That brings us to the final, important question. How do you know if you’re booking in Sabre? Obviously the Alaskaair.com website isn’t impacted. The big online travel agents like Expedia and Priceline don’t have this issue either. It’s primarily a problem for corporate/brick-and-mortar travel agents or people using self-booking portals to book their business travel. Hopefully this gets fixed soon, but in the meantime, just be careful.

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5 Responses to Caution: Pricing Glitch Makes Some Travelers Pay More for Alaska’s Saver Fares in Sabre

  1. CZBB says:

    Another #southofexpected

    Alaska’s moves over the last 18 months have all been at the expense of the traveler, and for that reason I’ve yet to fly AS this year (I do have a ticket in May on them)

    No more 60-day changes
    Doubled the price of 1st class upgrades
    Saver fares (they just increased the price of everything else by $20)
    Reduced schedules from the local airport
    And much higher ticket prices in general for anyone living outside of their top 3 or 4 markets

    I yearn for the day that Southwest decide to start operating out of Bellingham, they’ll make a killing. Never could understand why they’re ignoring a three million person market within an hours drive

  2. JayB says:

    Cranky, Nobody can explain all of this better than you do.

    I wonder if back when deregulation went into effect, anyone ever dreamed that there would someday be things called buckets, 16 different buckets–for the same point A to point B coach service, Z, S, B, M, H, Q, L, V, K, G, T, R, X, N, W, and O. What can possibly make a service so different from one bucket to another to justify 16 fares. Someday, someone at DOT is going to rule there can be only one econ. fare, but, which can change from one millisecond to the next. If the airline wants to have 1,000,000 possible add-ons , or take-offs from that fare, fine, but why have 16 different fares from which to add or subtract? You want an assigned seat, add $30–to any fare. You don’t want an assigned seat, take off $30–any fare. On a given 150 PAX nonstop, no connecting PAX the airline could be charging 150 different prices. Supply and demand, plus what people want or don’t. I have no problem with that.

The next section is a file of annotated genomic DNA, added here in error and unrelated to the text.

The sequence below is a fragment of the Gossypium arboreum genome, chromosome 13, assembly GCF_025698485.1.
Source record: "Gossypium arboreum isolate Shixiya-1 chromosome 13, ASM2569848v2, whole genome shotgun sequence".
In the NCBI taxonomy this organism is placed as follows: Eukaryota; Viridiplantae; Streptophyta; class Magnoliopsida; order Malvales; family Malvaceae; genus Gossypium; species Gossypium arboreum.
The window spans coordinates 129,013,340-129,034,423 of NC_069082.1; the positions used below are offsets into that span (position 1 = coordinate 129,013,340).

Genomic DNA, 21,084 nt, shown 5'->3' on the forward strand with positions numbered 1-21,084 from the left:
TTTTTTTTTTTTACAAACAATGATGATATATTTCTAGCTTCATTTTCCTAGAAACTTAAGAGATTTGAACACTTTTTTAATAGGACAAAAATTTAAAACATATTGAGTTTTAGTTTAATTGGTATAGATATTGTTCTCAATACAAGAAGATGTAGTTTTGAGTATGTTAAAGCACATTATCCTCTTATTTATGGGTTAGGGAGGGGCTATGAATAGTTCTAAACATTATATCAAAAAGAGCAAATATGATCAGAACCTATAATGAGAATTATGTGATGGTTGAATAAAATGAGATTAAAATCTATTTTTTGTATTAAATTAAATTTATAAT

But, what can possibly explain the difference between, say a UA IAD-LAS nonstop flight, where one day the econ-basic fare is $99; econ-regular is $611; the next day, same flight, same aircraft, econ-basic is $172; econ-regular is $257. I am not questioning the level of any of these fares, just how can the airline get away with charging the amount of the differences, basic vs. regular, on the same flight. How can the difference be $512 one day, $85 the next? UA used charge a $30 premium for econ-regular, but no more–now, the sky’s the limit. And, I’ve even seen some days where UA charges more for econ-basic econ-regular fare. How can that be? I’m not talking about coach vs. first. This is coach vs. coach.

    Sorry, “bucket-talk” just seems to set me off this way!

    • Jerry Noel says:

      Day of the week will determine what the airline will charge.
      Usually a Wednesday departure will be lower than a Friday or Sunday departure.

  3. UAPhil says:

    This is not the first Basic Economy “glitch” involving third party booking sites.

    United books Domestic BE into the “N” fare bucket. But they use a different encoding mechanism for international Basic Economy. For example, from SFO-LHR round trip, with lowest fare bucket availability “T”, BE books into TKW46LGT, regular E books into TKW46NCT.

    Last fall, when this was new, both the Expedia and Chase UR portals couldn’t handle this – they said they were booking E, but they were actually booking BE, because the only indicator they recognized was the first letter of the fare basis. (I think this has now been fixed.)